KUALA LUMPUR, Dec 19 ― The extremely heavy and persistent downpour that left parts of the Klang Valley flooded is expected to continue across today, the Malaysian Meteorological Department (MetMalaysia) warned when extending a rainfall red alert.

Yesterday, MetMalaysia already raised Klang Valley’s alert level from amber, which signified heavy and persistent rainfall, to red after the deluge in the central region of the peninsula failed to recede despite persisting through the previous night and the entire day.

According to the department, the red alert has been issued for the city here, all of Selangor except Sepang, and has also been extended to the districts of Jerantut, Bentong, and Kuantan in Pahang.




Most other parts of the peninsula were under a yellow rainfall alert, which warned residents to be cautious of persistent precipitation.


Earlier, social media platforms were inundated with photographs and videos showing parts of KL and Selangor, particularly Klang and Shah Alam, under unusually severe floods.

Some of those affected have variously described the floods they witnessed as unprecedented or of a severity not seen since decades ago.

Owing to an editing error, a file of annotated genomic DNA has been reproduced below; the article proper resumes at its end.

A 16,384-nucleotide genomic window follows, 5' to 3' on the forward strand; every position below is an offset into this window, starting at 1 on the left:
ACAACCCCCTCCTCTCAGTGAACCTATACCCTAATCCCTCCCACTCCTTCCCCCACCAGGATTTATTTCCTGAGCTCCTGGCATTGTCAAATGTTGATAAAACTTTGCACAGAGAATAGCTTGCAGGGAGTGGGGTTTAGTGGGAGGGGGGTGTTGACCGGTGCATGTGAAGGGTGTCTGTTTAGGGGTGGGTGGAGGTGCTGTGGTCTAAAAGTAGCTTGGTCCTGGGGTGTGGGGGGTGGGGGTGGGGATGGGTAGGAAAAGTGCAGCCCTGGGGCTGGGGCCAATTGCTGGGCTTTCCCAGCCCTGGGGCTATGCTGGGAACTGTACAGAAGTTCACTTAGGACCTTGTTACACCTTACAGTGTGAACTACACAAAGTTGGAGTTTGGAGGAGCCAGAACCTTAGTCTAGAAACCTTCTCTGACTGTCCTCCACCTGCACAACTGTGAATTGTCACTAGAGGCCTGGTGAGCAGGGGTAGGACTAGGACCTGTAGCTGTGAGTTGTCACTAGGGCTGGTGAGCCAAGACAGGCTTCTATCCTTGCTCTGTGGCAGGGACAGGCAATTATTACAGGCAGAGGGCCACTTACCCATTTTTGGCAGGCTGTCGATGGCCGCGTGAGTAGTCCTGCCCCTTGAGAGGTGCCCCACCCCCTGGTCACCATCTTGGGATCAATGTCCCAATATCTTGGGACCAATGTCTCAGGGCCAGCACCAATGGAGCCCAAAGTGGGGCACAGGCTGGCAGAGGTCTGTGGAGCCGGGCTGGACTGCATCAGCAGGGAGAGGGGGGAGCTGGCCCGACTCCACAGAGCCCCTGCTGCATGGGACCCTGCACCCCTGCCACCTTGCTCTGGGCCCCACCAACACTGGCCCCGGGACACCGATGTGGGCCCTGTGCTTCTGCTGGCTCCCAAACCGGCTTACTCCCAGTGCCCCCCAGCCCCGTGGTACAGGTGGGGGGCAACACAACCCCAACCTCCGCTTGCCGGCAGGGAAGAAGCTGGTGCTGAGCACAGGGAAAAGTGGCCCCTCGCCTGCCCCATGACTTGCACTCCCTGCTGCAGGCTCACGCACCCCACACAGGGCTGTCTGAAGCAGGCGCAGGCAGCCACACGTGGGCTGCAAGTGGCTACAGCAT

Such was the flooding that the Selangor police had announced the closure of several major roads in the state including the portions of the Federal Highway.

Selangor Mentri Besar Datuk Seri Amirudin Shari disclosed yesterday that he was told that parts of the state had sustained over 380mm of rain distribution, or over twice the previous record of 180mm.

Last night, Prime Minister Datuk Seri Ismail Sabri Yaakob also said he has directed all relevant ministries and agencies to mobilise available resources in response to the floods across several peninsular states.

The PM is scheduled to visit two parts of Klang today to personally inspect the damage from the floods.

Earlier this week, Ismail Sabri coincidentally said the country must pay attention to rising global temperatures that would cause further climate change and worsen incidents such as floods and droughts in Malaysia.